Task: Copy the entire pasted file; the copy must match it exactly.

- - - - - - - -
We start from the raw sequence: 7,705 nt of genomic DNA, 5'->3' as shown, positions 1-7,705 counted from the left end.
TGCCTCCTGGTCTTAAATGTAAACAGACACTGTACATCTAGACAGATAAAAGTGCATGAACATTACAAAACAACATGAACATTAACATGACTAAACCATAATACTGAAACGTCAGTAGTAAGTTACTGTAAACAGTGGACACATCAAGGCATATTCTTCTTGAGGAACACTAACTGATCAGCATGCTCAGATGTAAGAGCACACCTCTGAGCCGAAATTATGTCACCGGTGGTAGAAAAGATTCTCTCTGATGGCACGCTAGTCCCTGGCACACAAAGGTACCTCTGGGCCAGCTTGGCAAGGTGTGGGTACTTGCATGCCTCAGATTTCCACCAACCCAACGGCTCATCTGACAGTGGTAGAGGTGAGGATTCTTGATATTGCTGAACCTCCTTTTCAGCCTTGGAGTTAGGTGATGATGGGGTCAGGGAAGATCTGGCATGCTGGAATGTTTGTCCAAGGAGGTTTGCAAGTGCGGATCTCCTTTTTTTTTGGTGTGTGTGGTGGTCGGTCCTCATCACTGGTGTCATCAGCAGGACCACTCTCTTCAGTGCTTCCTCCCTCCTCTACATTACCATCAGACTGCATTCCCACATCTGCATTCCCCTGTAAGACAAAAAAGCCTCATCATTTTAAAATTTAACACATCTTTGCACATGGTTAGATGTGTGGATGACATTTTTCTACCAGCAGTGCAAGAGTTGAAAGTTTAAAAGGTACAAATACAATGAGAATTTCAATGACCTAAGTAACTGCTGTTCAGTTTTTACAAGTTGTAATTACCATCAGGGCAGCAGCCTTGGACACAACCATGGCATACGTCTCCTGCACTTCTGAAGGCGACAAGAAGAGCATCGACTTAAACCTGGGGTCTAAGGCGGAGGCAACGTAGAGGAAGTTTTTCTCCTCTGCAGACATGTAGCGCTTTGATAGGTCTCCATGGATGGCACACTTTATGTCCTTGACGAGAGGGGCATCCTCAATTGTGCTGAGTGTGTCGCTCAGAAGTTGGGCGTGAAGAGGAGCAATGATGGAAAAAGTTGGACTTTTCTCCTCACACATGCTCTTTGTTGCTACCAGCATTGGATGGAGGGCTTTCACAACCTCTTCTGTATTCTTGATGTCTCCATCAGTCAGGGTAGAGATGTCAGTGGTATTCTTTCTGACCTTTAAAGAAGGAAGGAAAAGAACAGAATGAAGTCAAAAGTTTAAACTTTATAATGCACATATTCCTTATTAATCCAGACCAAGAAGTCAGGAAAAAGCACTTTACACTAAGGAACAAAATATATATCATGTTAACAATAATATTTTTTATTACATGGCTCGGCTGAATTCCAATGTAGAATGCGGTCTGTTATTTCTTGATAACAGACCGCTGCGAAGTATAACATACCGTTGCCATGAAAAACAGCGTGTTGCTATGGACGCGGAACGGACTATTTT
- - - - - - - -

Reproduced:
We start from the raw sequence: 7,705 nt of genomic DNA, 5'->3' as shown, positions 1-7,705 counted from the left end.
TGCCTCCTGGTCTTAAATGTAAACAGACACTGTACATCTAGACAGATAAAAGTGCATGAACATTACAAAACAACATGAACATTAACATGACTAAACCATAATACTGAAACGTCAGTAGTAAGTTACTGTAAACAGTGGACACATCAAGGCATATTCTTCTTGAGGAACACTAACTGATCAGCATGCTCAGATGTAAGAGCACACCTCTGAGCCGAAATTATGTCACCGGTGGTAGAAAAGATTCTCTCTGATGGCACGCTAGTCCCTGGCACACAAAGGTACCTCTGGGCCAGCTTGGCAAGGTGTGGGTACTTGCATGCCTCAGATTTCCACCAACCCAACGGCTCATCTGACAGTGGTAGAGGTGAGGATTCTTGATATTGCTGAACCTCCTTTTCAGCCTTGGAGTTAGGTGATGATGGGGTCAGGGAAGATCTGGCATGCTGGAATGTTTGTCCAAGGAGGTTTGCAAGTGCGGATCTCCTTTTTTTTTGGTGTGTGTGGTGGTCGGTCCTCATCACTGGTGTCATCAGCAGGACCACTCTCTTCAGTGCTTCCTCCCTCCTCTACATTACCATCAGACTGCATTCCCACATCTGCATTCCCCTGTAAGACAAAAAAGCCTCATCATTTTAAAATTTAACACATCTTTGCACATGGTTAGATGTGTGGATGACATTTTTCTACCAGCAGTGCAAGAGTTGAAAGTTTAAAAGGTACAAATACAATGAGAATTTCAATGACCTAAGTAACTGCTGTTCAGTTTTTACAAGTTGTAATTACCATCAGGGCAGCAGCCTTGGACACAACCATGGCATACGTCTCCTGCACTTCTGAAGGCGACAAGAAGAGCATCGACTTAAACCTGGGGTCTAAGGCGGAGGCAACGTAGAGGAAGTTTTTCTCCTCTGCAGACATGTAGCGCTTTGATAGGTCTCCATGGATGGCACACTTTATGTCCTTGACGAGAGGGGCATCCTCAATTGTGCTGAGTGTGTCGCTCAGAAGTTGGGCGTGAAGAGGAGCAATGATGGAAAAAGTTGGACTTTTCTCCTCACACATGCTCTTTGTTGCTACCAGCATTGGATGGAGGGCTTTCACAACCTCTTCTGTATTCTTGATGTCTCCATCAGTCAGGGTAGAGATGTCAGTGGTATTCTTTCTGACCTTTAAAGAAGGAAGGAAAAGAACAGAATGAAGTCAAAAGTTTAAACTTTATAATGCACATATTCCTTATTAATCCAGACCAAGAAGTCAGGAAAAAGCACTTTACACTAAGGAACAAAATATATATCATGTTAACAATAATATTTTTTATTACATGGCTCGGCTGAATTCCAATGTAGAATGCGGTCTGTTATTTCTTGATAACAGACCGCTGCGAAGTATAACATACCGTTGCCATGAAAAACAGCGTGTTGCTATGGACGCGGAACGGACTATTTT